But in those cases, the people prosecuted held lower ranks and were present at the hearings.
Ali Mamlouk, former head of the National Security Bureau, Jamil Hassan, former director of the Air Force intelligence service, and Abdel Salam Mahmoud, former head of investigations for the service in Damascus, are subject to international arrest warrants and will be tried in absentia.
Scheduled to last four days, the hearings will be filmed.
War crimes
At the time of the arrest, Patrick Dabbagh was a 20-year-old student in his second year of arts and humanities at the University of Damascus. His father Mazzen worked as a senior education adviser at the French high school in Damascus.
The two were arrested in November 2013 by officers who claimed to belong to the Syrian Air Force intelligence service.
“Witness testimony confirms that Mazzen and Patrick Abdelkader were both taken to a detention center at Mezzeh Military Airport, which is run by Syrian Air Force Intelligence and notorious for the use of brutal torture,” the International Federation for Human Rights said, stressing that the pair were not involved in protests against the Assad regime.
They were declared dead in 2018. The family was formally notified that Patrick died on 21 January 2014. His father Mazzen died nearly four years later, on 25 November 2017.
In the committal order, the investigating judges said that it was “sufficiently established” that the two men “like thousands of detainees of the Air Force intelligence suffered torture of such intensity that they died.”
During the probe, French investigators and the Commission for International Justice and Accountability (CIJA), a non-governmental organization, collected accounts of torture and mistreatment at the Mezzeh prison, including the use of electric shocks and sexual violence, from dozens of witnesses including former detainees.
Lawyer Clemence Bectarte, who represents the Dabbagh family and the International Federation for Human Rights, said the trial was a new reminder that “under no circumstances” should relations with the Assad regime be normalized.
“We tend to forget that the regime’s crimes are still being committed today,” she said.


France backs ICC after prosecutor seeks arrest warrants for Israel’s Netanyahu

France backs ICC after prosecutor seeks arrest warrants for Israel’s Netanyahu
Updated 28 min 6 sec ago
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France backs ICC after prosecutor seeks arrest warrants for Israel’s Netanyahu

France backs ICC after prosecutor seeks arrest warrants for Israel’s Netanyahu
  • If such warrants are issued, members of the court, could be put in a diplomatically difficult position

PARIS: France backs the International Criminal Court (ICC) and the ‘fight against impunity’, its foreign ministry said after the court’s prosecutor sought an arrest warrant for Israeli Prime Minister Benjamin Netanyahu and others for alleged war crimes.
On Monday, ICC prosecutor Karim Khan said he had requested arrest warrants for Netanyahu, his defense chief Yoav Gallant and three Hamas leaders, including its chief, Yahya Sinwar.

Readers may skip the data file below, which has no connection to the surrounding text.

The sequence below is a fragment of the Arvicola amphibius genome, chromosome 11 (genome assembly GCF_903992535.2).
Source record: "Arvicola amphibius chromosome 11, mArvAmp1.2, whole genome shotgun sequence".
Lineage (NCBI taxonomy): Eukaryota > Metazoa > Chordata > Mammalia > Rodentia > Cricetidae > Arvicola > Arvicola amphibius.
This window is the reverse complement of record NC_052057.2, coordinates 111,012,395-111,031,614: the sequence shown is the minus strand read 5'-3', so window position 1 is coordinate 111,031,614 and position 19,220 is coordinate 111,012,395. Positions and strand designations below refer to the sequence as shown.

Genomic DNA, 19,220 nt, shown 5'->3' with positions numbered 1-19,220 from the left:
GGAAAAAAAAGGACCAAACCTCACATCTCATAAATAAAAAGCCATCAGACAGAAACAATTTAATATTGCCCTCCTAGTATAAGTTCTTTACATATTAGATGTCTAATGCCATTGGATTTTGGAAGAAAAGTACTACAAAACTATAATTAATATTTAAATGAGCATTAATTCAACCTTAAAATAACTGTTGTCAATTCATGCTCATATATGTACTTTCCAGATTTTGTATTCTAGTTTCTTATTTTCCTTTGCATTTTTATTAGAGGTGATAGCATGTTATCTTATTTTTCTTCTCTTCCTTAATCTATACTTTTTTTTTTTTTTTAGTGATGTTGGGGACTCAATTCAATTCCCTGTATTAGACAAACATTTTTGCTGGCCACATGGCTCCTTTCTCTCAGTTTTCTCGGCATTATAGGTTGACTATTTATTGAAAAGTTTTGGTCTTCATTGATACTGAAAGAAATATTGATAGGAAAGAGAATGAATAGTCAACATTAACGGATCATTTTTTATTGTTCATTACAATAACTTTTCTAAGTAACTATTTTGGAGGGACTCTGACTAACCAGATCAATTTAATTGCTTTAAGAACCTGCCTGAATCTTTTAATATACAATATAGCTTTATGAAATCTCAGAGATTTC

If such warrants are issued, however, members of the court, which includes nearly all countries of the European Union, could be put in a diplomatically difficult position.
“France supports the International Criminal Court, its independence and the fight against impunity in all situations,” the foreign ministry said in a statement late on Monday.
While US President Joe Biden called the legal step against Israeli officials “outrageous,” the French foreign ministry took a different stance.
It reiterated both its condemnation of Hamas’s ‘anti-Semitic massacres’ on Oct. 7 as well as its warnings over possible violations of international humanitarian law by Israel’s invasion of the Gaza strip.
“As far as Israel is concerned, it will be up to the court’s pre-trial chamber to decide whether to issue these warrants, after examining the evidence put forward by the prosecutor ... ,” the ministry said.


Protest at Greek parliament before trial of shipwreck that killed several migrants, including Pakistanis

Protest at Greek parliament before trial of shipwreck that killed several migrants, including Pakistanis
Updated 21 May 2024
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Protest at Greek parliament before trial of shipwreck that killed several migrants, including Pakistanis

Protest at Greek parliament before trial of shipwreck that killed several migrants, including Pakistanis
  • Adriana fishing trawler sank off a Greek coast in June 2023 carrying hundreds of migrants from Pakistan, Syria and Egypt
  • Protest held in support of nine Egyptian survivors on board migrant boat who are charged with causing incident, human smuggling

Dozens gathered outside the Greek parliament on Monday (May 20) for a protest ahead of the trial of nine Egyptian men facing smuggling charges in connection with the migrant shipwreck last year.

On June 14, 2023, the Adriana fishing trawler, carrying between 500 and 700 migrants from Pakistan, Syria and Egypt sank off the southern town of Pylos, in international waters, on its way from Libya to Italy. Some 104 men survived and only 82 bodies have been recovered.

The protest was held in support of the nine Egyptian survivors who were on board the migrant boat and who have been charged with causing the incident, participating in a criminal organization, and migrant smuggling.

They have denied any wrongdoing.

The circumstances of the sinking of the Adriana in June remain a source of dispute between the Greek authorities and groups supporting the rights of survivors and migrants — meaning the trial could be the first opportunity to officially hear the accounts of some of those present at the time.

Survivors have accused the Greek coast guard of capsizing the boat. The authorities, which monitored Adriana for hours, say it overturned when a coast guard vessel was about 70 meters away. The coast guard service has denied any wrongdoing.

It remains unclear what happened in the time between the coast guard being alerted to the presence of the vessel and when it capsized.